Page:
The test results established that the AGV model failed this test.  The helmet was easily pulled off the head form.  The alternatively designed helmet complied with the applicable safety standard.  The primary difference between the AGV model helmet and the Vega helmet (Alternative Design helmet) is shown in the photos: the strap is attached to the shell much further rearward on the Vega model.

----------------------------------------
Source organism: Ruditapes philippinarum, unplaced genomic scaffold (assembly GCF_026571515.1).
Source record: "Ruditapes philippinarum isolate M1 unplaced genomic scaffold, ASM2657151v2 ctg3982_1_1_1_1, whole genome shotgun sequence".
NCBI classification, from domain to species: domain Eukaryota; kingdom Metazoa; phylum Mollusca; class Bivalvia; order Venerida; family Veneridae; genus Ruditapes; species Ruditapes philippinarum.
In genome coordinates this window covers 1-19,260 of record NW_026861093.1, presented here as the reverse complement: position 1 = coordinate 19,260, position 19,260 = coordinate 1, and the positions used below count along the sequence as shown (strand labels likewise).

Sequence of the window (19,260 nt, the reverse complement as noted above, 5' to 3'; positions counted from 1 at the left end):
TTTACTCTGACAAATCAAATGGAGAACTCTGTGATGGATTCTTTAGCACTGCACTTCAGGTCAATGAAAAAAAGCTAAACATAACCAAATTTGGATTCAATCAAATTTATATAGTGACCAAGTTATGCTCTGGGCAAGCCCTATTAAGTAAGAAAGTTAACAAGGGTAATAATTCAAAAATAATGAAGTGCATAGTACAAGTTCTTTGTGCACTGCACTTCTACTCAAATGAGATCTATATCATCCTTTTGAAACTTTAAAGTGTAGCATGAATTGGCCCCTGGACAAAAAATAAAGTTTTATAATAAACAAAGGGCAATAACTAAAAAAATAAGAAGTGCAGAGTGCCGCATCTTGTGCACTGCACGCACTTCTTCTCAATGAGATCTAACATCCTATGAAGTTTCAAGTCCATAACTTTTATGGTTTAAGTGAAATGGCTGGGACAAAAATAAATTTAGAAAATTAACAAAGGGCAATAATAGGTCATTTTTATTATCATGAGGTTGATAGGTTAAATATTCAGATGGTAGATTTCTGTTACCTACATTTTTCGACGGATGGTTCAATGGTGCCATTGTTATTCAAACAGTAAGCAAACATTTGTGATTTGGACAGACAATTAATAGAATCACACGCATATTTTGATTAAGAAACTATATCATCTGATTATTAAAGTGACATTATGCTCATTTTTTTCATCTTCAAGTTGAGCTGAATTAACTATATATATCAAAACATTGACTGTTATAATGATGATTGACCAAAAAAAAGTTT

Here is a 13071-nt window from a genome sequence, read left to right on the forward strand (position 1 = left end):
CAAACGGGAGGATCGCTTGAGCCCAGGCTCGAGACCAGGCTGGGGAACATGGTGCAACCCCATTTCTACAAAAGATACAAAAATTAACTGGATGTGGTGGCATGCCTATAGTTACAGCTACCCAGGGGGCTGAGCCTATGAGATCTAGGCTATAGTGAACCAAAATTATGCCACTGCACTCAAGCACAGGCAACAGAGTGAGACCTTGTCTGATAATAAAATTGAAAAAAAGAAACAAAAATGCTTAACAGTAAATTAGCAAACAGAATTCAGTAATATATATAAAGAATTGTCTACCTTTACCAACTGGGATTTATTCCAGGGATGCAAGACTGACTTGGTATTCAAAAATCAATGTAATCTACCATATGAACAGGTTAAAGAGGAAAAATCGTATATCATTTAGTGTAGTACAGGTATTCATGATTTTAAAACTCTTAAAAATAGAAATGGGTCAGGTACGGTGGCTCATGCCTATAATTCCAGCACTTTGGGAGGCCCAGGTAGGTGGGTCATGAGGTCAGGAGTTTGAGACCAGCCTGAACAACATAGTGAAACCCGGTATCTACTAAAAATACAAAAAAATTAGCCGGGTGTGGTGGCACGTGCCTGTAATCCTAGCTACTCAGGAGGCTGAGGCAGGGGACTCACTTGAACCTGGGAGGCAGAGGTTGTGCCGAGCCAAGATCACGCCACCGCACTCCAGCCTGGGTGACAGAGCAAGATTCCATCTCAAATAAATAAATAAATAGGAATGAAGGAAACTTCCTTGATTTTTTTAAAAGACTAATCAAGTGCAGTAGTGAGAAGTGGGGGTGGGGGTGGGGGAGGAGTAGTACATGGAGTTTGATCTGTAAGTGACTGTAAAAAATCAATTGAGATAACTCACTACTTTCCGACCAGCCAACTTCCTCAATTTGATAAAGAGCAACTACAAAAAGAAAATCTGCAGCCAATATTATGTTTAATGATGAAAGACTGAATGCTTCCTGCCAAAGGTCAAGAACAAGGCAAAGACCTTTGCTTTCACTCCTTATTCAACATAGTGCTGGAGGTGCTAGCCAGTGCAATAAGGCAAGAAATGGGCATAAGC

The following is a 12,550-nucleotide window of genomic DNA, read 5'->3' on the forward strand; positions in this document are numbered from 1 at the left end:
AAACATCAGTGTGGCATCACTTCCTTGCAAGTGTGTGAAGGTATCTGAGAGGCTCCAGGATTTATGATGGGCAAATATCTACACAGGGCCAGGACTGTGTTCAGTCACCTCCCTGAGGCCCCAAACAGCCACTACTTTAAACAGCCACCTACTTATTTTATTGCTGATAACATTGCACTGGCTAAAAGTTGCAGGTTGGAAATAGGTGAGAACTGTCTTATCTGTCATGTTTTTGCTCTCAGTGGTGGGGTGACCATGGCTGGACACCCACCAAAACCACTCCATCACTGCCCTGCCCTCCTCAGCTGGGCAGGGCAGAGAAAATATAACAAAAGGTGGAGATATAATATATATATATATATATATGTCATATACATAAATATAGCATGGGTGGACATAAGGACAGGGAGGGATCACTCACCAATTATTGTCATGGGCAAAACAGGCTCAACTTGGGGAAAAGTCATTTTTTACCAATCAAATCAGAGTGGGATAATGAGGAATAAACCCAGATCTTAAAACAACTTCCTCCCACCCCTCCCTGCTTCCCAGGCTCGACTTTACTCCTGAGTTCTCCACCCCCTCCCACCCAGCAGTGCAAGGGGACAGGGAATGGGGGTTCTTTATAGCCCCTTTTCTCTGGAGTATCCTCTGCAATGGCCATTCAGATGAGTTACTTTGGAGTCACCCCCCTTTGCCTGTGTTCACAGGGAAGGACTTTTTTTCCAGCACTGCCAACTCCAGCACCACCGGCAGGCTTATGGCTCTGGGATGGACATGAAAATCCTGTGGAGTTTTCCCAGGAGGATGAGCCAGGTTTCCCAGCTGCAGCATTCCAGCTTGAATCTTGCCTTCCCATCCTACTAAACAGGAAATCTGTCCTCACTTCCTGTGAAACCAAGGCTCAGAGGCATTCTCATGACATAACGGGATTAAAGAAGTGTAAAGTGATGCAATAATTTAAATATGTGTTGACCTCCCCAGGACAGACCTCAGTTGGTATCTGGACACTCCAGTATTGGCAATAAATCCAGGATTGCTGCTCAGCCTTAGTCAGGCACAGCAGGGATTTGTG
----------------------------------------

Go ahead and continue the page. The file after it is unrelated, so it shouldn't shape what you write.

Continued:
“The first order of design is to construct a helmet that will remain fastened and stay relatively firmly in place during foreseeable accident events.  Once that design is accomplished, and it requires a careful consideration of significant variables in head/helmet shape, retention strap configurations, and attachment methods, the next order of design is to furnish a helmet system that is well designed to address foreseeable impact circumstances in real world accidents–within limits of acceptable size and weight.  Typically, in designing motorcycle helmets, impact protection requires a relatively stiff shell in combination with a shock attenuating liner.  The goal of this system is to allow for protection against penetrating objects as well as the attenuation of impact forces to the wearer’s head and brain.  How well any helmet meets these goals is dependent upon a host of design selections.  In part, the variability in helmet safety is predicated upon the testing standards a manufacturer chooses to build its helmet to meet and exceed.  Most safely designed motorcycle helmets are intended to mitigate against the forces and mechanics that produce skull fractures, as well as a host of injuries to the brain.”  These design goals were not met with the AGV Basic Rider helmet and caused Karen’s injuries.